By Heide Brandes
OKLAHOMA CITY (Reuters) - The biological father of "Baby Veronica," a Native American girl at the heart of a protracted custody battle, surrendered to Oklahoma police on Thursday to be extradited to South Carolina where he faces felony charges for interfering with her adoption.
An hour later a local judge - to the surprise of Oklahoma's governor - released him on bail.
It was the latest twist in the case that has drawn the governors of two states, the Supreme Court and the Cherokee Nation into the clash between Native Americans trying to stop children from being adopted outside their tribes and U.S. legal safeguards for adoptive parents.
On Wednesday, Oklahoma Governor Mary Fallin signed an order to have Dusten Brown extradited to South Carolina to face charges of interfering with the parental rights of Matt and Melanie Capobianco, the adoptive parents of the 3-year-old girl.
Brown, a member of the Cherokee Nation who has custody of the girl, turned himself in to authorities in Sequoyah County, Oklahoma, on Thursday morning, said Sheriff Ron Lockhart.
Shortly after, a local judge ordered Brown released from jail and set the next hearing in the case for October 3, Lockhart said. It was not immediately clear why the judge freed Brown.
"I thought he was going to be extradited," said Lockhart. "I've never seen anything like this."
A spokesman for Fallin said the governor did not know why the judge released Brown on bail.
"It's a very unusual move by the court," said spokesman Alex Weintz. "Our office is now a spectator in the process. This will be decided in the courts."
"As an office, including the governor, we were surprised," Weintz said.
Veronica's birth mother, who is not Native American, arranged with the Capobiancos of Charleston, South Carolina, to adopt the girl after she was born in 2009.
Brown intervened in 2010 before the adoption process was final, and a South Carolina family court ordered that Veronica be turned over to him in December 2011.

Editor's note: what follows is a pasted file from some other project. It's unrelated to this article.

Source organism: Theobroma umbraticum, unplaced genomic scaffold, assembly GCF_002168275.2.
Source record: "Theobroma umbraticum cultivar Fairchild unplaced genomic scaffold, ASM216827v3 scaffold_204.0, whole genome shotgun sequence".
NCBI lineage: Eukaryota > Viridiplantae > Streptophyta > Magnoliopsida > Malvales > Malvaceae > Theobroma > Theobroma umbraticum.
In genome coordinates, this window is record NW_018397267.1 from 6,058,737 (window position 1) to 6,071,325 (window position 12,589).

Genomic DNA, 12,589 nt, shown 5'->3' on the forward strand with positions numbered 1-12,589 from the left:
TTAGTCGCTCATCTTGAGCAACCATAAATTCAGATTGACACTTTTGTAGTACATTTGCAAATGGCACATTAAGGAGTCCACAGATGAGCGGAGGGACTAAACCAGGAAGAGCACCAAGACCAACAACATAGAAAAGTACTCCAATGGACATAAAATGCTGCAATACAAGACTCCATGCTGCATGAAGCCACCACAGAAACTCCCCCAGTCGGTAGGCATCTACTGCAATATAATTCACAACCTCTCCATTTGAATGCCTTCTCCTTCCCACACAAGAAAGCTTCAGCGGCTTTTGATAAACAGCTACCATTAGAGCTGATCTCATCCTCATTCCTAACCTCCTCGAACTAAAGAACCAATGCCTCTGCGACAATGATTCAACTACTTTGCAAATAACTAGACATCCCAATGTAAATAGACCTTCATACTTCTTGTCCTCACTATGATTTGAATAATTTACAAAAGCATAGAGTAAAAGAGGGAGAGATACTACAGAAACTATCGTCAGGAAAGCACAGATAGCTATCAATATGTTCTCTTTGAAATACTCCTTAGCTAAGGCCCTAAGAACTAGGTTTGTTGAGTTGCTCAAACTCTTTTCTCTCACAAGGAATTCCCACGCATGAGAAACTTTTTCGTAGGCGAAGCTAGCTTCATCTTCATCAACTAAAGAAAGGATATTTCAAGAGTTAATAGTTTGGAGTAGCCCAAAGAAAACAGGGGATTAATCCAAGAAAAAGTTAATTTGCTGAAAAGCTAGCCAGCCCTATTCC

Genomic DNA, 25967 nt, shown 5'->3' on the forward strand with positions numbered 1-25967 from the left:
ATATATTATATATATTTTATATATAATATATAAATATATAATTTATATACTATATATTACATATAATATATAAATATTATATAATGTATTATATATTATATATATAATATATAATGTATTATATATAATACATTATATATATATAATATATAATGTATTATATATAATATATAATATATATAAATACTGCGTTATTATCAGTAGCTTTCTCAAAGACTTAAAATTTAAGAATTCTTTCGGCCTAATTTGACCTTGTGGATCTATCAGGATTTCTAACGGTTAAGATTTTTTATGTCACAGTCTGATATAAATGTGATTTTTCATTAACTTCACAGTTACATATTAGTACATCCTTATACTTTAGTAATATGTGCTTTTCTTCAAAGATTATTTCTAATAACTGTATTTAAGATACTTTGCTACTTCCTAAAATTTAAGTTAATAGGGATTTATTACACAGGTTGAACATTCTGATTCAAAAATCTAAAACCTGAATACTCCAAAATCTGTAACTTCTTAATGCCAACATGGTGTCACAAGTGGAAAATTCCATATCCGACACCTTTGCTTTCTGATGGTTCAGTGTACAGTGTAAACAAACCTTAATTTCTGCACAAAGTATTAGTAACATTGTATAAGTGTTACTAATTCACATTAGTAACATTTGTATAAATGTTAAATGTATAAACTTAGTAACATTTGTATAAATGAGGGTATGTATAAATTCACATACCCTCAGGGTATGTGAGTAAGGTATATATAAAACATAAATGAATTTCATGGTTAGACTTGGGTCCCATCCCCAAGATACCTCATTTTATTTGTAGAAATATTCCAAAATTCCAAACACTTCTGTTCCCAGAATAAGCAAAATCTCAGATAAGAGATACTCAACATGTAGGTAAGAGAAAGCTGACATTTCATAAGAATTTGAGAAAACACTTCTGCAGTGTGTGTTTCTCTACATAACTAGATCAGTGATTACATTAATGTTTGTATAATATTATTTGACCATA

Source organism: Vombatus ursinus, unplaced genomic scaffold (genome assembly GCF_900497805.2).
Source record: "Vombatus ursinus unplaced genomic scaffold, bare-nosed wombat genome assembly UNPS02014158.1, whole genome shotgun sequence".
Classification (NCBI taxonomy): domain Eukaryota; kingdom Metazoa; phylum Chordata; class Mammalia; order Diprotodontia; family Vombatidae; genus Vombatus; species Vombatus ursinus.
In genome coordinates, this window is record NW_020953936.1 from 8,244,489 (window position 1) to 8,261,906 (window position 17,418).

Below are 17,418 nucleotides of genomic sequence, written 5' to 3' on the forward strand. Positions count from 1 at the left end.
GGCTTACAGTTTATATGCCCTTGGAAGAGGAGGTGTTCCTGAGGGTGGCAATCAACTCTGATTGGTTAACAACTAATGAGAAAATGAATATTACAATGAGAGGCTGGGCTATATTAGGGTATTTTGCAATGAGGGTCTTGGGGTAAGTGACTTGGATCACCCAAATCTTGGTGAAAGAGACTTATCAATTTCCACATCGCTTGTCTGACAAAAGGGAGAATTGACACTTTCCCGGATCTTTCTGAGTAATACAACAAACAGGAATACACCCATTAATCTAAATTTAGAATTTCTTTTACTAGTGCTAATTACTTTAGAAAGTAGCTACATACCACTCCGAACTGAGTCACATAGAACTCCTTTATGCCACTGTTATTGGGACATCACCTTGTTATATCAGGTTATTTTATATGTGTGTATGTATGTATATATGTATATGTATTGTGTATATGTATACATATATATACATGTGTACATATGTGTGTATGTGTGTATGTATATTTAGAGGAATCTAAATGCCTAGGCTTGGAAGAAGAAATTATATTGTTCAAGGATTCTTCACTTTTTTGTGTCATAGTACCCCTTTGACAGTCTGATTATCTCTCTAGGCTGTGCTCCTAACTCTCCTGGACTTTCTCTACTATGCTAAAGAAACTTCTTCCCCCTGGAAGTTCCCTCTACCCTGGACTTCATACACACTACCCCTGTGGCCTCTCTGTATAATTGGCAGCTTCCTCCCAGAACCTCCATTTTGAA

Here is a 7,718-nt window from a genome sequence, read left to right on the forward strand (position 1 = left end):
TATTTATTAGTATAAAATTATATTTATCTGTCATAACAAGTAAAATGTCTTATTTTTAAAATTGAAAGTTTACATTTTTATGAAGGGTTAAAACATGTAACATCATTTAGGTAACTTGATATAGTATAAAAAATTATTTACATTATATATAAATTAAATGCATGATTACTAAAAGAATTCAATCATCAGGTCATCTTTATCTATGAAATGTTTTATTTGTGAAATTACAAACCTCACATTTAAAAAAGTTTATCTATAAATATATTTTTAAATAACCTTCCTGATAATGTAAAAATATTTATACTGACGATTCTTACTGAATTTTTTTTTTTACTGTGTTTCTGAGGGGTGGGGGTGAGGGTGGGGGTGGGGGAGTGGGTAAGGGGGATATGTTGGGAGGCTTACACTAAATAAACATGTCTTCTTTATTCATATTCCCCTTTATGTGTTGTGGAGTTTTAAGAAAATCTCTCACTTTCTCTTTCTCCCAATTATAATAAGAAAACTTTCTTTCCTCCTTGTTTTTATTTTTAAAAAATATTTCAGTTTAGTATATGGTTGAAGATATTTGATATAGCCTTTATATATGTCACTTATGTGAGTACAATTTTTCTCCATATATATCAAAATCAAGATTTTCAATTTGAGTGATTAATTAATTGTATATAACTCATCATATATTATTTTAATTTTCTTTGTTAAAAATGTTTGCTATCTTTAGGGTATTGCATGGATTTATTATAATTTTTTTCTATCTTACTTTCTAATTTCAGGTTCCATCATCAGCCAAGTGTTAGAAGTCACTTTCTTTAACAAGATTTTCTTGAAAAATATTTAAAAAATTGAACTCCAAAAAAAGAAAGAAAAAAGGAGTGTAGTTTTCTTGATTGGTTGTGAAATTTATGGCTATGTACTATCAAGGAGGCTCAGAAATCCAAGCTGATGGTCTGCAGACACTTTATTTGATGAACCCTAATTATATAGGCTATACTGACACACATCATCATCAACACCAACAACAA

Brown has said that when he gave up parental rights to the girl's birth mother, to whom he was not married, he did not realize she would put the child up for adoption.
He argued that the Indian Child Welfare Act of 1978 allowed him to have custody of Veronica, who is 3/256ths Cherokee.
In June, the U.S. Supreme Court overturned the family court ruling and decided the act did not apply in Veronica's situation. The adoption by the Capobiancos was finalized in South Carolina in July.
Brown, however, has not given the girl back to the South Carolina couple. Veronica has been staying with relatives on Cherokee tribal land in Tahlequah, Oklahoma. Cherokee Nation courts have also been involved in the custody battle.
Fallin and South Carolina Governor Nikki Haley have been drawn into the dispute and tried to get the two families to work out a compromise.
Sheriff Lockhart said he was in communication with the governor's office and he had also talked with officials in South Carolina, who were disappointed by the new delay.
"There will be no extradition today that I am aware of," Lockhart said, adding that a person subject to an extradition order usually is jailed until a court hearing.
The Cherokee Nation, which has sided with Brown in the dispute, issued a statement late on Wednesday criticizing Fallin for signing the extradition order.
"We urge those who support father's rights and tribal rights, to contact the governor's office to voice their displeasure with this unnecessary overreach in authority," the statement by the tribe's Secretary of State Chuck Hoskin Jr said.
(Adds comment fron governor's office)
(Additional Reporting by Harriet McLeod in Charleston, South Carolina; Writing by Brendan O'Brien; Editing by Dina Kyriakidou)